Recently, I had the opportunity to sit down with Lighting Science Founder and Chief Technology Officer, Fred Maxik, at his research and development lab to discuss the topic of human-centric lighting and the impact one of his inventions, the Sleepy Baby LED Nursery lamp, has had on the marketplace.
Fred, first of all, thank you for taking time to meet with me today. Can you tell me a little about how you came up with the idea for the Sleepy Baby™ lamp?
“Once we recognized that the light we were producing in our general everyday fixtures had elements of it that were adverse to getting proper sleep, adverse to helping our bodies heal, adverse to having proper hormone balances and other nature cycles of our body, we decided it was best to enter a project to find the right light solutions. Sleepy Baby was one of those first products.”
What was the brainstorming process like for you and your team when the Sleepy Baby light was developed?
“Our scientists worked with a variety of experts in the field of circadian rhythms and built some of the test platforms used in this research. We tested lots of different light. Initially we didn’t know it was blue light. We measured all sorts of things- the exposure and production of and the effects of sleep and alertness. It had been discovered recently that certain portions of the blue light spectrum had adverse impacts on things like sleep, melatonin secretion, and periods of time where we entered REM sleep.”
You have been involved in many projects over the years in the biological LED arena. Your work in collaboration with NASA to address the sleep/awake cycles of astronauts on the ISS was groundbreaking and lead to the development of some of Lighting Sciences’ most revolutionary human-centric lighting products, such as Lighting Science’s popular GoodNight™, a pre-sleep LED, and the Genesis DynaSpectrum™. Can you elaborate on what the difference is between the GoodNight and the Sleepy Baby nursery lamp?
“There are spectral differences between the GoodNight and the Sleepy Baby- differences in power and distribution in the spectrum. The reason being is the GoodNight is set up more for adults who really need a higher level of color sensitivity and higher levels color rendering to perform tasks they may want to do before they go to bed. The Sleepy Baby light was designed so that parents could interact in a child’s room with a baby and not affect its ability to go back to sleep or the parent’s ability to secret melatonin and other hormones that might be passed on via breastmilk if they’re feeding at night. They are different spectrums because they are two different tasks for two different environments.”
What’s happening in a child’s physiology that makes your Sleepy Baby lamp a better choice for parents everywhere?
“In infants, their whole circadian system is just beginning to form. The various light cues we expose them to might have an impact in that. Not only can they be impacted directly, but they can also be impacted through the mother’s breastmilk. So, if you expose the mother to the wrong light before or during the time when she’s feeding the baby in the evening, late evening or throughout the night, you can actually again send the wrong signals through the breastmilk to the baby because of the secreted hormones that are in it.”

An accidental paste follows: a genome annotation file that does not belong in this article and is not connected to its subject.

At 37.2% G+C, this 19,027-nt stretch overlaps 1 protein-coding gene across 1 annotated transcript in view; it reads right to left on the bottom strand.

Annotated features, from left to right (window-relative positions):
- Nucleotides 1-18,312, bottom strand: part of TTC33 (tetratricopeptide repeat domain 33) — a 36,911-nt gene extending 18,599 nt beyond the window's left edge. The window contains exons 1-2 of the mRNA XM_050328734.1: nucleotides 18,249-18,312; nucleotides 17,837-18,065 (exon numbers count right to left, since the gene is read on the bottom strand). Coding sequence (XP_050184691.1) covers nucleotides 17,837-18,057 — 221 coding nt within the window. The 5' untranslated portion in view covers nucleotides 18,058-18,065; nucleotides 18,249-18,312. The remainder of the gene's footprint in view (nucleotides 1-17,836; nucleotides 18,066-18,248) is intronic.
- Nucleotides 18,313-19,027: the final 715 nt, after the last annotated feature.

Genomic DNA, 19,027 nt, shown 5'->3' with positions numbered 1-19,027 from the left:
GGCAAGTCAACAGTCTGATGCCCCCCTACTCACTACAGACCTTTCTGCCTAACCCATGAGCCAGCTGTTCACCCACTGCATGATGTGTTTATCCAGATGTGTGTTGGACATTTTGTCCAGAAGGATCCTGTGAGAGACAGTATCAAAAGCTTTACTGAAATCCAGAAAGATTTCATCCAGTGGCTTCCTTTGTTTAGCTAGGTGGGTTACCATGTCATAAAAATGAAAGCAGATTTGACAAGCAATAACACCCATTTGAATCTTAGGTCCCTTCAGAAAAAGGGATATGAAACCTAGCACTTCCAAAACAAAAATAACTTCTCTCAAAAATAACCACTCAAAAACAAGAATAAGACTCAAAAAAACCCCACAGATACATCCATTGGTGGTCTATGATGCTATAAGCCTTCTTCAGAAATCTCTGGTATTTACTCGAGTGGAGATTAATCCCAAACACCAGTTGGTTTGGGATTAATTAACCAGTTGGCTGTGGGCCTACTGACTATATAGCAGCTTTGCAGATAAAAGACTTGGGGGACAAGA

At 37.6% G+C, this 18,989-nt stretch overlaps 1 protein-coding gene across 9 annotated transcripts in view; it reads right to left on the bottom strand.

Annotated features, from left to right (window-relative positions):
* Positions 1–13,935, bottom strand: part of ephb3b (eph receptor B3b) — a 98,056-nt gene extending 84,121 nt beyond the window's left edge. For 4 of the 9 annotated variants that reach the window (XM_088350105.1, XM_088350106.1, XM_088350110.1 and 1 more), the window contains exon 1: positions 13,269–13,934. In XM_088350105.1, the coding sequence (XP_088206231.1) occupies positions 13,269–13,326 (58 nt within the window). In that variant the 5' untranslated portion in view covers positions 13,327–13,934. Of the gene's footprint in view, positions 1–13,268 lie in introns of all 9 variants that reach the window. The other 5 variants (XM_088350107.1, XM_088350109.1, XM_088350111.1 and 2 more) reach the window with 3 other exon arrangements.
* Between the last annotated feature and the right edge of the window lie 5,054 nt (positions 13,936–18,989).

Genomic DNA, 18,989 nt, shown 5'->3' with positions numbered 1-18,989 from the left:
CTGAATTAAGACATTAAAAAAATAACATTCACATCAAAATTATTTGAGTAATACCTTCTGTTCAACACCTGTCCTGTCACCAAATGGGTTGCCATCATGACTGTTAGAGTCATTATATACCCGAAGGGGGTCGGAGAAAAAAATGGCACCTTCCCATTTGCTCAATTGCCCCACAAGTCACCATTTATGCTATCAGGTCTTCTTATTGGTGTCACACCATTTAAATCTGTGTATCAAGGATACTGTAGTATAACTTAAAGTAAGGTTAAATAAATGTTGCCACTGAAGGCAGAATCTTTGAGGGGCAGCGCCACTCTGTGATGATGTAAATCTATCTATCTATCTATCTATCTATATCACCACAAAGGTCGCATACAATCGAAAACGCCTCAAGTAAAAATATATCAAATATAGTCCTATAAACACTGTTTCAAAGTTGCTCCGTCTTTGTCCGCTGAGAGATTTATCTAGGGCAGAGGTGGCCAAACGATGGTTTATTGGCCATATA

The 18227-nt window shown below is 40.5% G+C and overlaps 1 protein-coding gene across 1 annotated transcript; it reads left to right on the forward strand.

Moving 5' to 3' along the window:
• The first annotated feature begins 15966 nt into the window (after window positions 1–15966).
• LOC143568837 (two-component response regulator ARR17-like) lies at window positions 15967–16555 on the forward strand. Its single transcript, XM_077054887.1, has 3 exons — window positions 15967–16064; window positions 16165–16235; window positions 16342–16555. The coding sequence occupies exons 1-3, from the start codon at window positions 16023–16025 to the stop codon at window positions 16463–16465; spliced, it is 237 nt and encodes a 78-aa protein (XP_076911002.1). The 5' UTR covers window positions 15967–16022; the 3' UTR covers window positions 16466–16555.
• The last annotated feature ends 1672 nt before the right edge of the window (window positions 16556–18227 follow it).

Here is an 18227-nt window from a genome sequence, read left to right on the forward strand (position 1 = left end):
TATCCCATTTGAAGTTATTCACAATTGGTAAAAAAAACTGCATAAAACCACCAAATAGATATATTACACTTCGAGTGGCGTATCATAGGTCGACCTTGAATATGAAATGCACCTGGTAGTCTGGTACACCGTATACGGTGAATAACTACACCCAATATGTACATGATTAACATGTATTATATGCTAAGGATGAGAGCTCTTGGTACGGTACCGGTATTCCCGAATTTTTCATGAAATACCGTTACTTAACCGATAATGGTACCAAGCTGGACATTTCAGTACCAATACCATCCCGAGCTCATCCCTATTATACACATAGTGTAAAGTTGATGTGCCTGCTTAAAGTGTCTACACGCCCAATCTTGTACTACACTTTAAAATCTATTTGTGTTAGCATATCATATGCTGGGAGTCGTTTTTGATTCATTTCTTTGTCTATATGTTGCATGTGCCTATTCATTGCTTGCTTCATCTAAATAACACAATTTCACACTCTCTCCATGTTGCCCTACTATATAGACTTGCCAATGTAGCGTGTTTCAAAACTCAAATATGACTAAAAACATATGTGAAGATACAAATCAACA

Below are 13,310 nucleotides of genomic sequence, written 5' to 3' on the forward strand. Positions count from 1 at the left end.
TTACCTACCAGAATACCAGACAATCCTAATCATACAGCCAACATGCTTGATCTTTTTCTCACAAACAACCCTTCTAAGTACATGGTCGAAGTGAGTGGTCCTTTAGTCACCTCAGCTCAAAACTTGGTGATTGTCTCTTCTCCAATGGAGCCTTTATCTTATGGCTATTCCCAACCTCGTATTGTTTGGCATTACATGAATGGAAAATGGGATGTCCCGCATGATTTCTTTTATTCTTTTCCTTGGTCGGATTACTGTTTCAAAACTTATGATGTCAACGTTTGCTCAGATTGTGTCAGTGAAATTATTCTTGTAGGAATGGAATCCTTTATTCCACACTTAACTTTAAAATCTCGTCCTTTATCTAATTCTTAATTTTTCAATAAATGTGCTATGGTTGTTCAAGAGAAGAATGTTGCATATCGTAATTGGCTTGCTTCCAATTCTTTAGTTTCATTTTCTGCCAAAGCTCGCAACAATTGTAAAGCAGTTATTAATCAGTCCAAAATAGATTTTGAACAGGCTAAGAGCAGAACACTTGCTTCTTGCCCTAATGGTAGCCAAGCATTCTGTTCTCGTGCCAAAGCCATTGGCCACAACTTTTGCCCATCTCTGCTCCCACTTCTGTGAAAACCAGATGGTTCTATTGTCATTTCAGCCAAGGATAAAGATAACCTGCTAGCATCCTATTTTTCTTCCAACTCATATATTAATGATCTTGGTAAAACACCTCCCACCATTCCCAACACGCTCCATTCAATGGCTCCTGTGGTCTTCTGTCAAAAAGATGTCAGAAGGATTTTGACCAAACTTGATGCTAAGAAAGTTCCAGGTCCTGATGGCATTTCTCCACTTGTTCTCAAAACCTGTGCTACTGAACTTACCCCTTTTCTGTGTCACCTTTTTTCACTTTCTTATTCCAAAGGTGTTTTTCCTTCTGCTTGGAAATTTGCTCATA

With all of the press and interest around the areas of blue-light spectrum and its harmful effect on sleep cycles, human-centric lighting has really stepped to the forefront of the lighting stage. Where do you see this trend going in the next 20 years to make this technology more readily available to all people?
“Blue light has been this sort of place keeper, but its really biologically specific blue light; it’s not all blue light. I think you’ll see a reversal of the trend of exposure to biologically sensitive blue light in the evening, while during the day we might want to enhance those portions of the spectrum to help people study better, help cognitive function, help children work better in schools. There really is a naturalness to light exposure. During the day time we may want to actually enhance that spectrum and should, in order to naturally increase alertness and performance levels.”
As a father of 3 children, including one newborn, have you noticed a difference on your own children’s sleep patterns and behaviors since using Sleepy Baby in your home?
“We absolutely use the Sleepy Baby light! I haven’t used anything except Sleepy Baby in my daughter’s room, and she gets a very restful sleep. I can’t point to the Sleepy Baby light and say that’s the only reason because we’ve used it with her from day one, but I hope it is.”
Do you think this will change the future of lighting? If so, how? Where would you like to see this technology applied?
“Ultimately, light and life intersect, and intersect profoundly. It is just a piece of technology that should be incorporated into the future of almost all lighting. First, we have to acknowledge the fact that there is this intersection, and once we acknowledge and understand it, we’ll find it manifests in so many ways throughout the lighting environment.”
What do you believe are the benefits of making this lighting technology more accessible across the globe?
“A good night’s sleep has been proven to be imperative for fostering good mental and emotional stability, and promoting healing and alertness. If we know better, we should do better. We should utilize the technology for the intention, and this means healthier hospitals, homes, nursing homes, and clinics. Insomnia is rampant, leading to depression and illness. If a light bulb, which you use every day anyway, can help to alleviate that, why wouldn’t we make this a standard?”
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